Warning to New Yorkers: There’s A LOT of Salt in That

NumbersSalt
Jungyeon Roh

New Yorkers picking up a quick meal could begin to see a black triangle with a white salt shaker pictured next to some menu items. A new rule from the New York City Department of Health and Mental Hygiene goes into effect Tuesday, requiring establishments that are part of chains with 15 or more locations nationally to mark dishes that contain 2,300 milligrams (about a teaspoon) or more of sodium.

“With the high sodium warning label, New Yorkers will have easily accessible information that can affect their health,” Health Commissioner Dr. Mary Bassett said in September, after the Board of Health unanimously adopted the resolution on sodium warning labels. The board had published its intention to make the change in June and held a public hearing the following month.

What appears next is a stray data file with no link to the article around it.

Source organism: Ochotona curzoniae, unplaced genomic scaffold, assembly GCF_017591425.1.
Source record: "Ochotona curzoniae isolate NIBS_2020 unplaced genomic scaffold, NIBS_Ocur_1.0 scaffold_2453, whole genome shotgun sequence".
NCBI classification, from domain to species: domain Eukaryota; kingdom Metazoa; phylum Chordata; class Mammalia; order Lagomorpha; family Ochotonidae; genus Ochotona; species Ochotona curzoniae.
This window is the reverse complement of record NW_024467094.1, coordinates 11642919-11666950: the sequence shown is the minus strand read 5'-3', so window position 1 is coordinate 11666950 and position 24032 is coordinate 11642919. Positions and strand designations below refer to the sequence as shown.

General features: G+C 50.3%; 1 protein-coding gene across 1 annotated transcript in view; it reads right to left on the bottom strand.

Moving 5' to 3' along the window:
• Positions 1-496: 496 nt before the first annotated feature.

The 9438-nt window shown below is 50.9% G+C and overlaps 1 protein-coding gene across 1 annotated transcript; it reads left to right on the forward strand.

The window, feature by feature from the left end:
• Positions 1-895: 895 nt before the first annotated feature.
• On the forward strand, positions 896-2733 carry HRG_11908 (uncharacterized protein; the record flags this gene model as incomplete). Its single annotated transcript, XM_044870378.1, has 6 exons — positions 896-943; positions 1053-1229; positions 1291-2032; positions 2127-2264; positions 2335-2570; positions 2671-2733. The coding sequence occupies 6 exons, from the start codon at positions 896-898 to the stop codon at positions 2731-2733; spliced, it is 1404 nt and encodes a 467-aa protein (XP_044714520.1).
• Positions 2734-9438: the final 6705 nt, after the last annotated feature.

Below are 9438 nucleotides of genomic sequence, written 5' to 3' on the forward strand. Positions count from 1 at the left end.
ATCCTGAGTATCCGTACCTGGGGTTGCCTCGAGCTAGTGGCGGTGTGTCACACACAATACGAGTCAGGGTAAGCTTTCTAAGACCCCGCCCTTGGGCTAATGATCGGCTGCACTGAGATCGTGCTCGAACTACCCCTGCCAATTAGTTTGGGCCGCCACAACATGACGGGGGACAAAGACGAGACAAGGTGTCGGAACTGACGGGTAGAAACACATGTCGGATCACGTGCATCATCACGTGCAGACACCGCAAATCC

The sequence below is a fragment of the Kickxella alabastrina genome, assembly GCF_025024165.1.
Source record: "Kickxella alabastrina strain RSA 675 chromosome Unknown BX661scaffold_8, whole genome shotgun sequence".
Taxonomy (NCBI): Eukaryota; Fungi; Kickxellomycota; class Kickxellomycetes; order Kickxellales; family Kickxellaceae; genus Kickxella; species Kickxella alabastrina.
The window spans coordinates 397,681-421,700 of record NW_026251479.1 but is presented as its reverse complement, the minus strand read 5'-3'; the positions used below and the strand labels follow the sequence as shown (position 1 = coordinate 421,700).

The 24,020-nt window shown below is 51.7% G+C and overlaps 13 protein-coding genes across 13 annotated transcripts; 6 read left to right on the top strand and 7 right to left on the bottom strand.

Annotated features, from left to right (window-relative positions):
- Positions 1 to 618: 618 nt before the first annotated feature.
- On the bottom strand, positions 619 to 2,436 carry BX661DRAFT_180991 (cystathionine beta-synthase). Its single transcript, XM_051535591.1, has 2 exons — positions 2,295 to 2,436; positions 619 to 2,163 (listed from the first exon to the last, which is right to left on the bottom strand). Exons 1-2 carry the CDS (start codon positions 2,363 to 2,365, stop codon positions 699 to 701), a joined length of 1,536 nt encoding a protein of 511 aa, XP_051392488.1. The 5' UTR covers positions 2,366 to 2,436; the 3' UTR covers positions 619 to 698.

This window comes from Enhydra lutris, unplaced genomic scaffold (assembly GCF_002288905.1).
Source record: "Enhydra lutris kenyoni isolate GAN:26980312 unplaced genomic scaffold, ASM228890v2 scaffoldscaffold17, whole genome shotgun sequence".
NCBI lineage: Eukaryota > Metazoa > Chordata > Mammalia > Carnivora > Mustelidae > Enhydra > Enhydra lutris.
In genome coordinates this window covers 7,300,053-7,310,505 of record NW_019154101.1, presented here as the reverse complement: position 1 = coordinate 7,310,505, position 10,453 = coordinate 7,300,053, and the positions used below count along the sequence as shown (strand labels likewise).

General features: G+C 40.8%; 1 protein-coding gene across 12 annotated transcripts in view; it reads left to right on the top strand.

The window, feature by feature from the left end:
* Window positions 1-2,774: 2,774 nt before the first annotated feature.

“We’re talking about a leading cause of death here,” Bassett added at a news conference Monday held at an Applebee’s restaurant in Time Square.

A sign with the following statement needs to be visibly posted in addition to the icons appearing next to specific items: “Warning: [This icon] indicates that the sodium (salt) content of this item is higher than the total daily recommended limit (2300 mg). High sodium intake can increase blood pressure and risk of heart disease and stroke.” Violators of the new rule stand to incur a $200 fine, though the city will reportedly not begin to issue fines until March.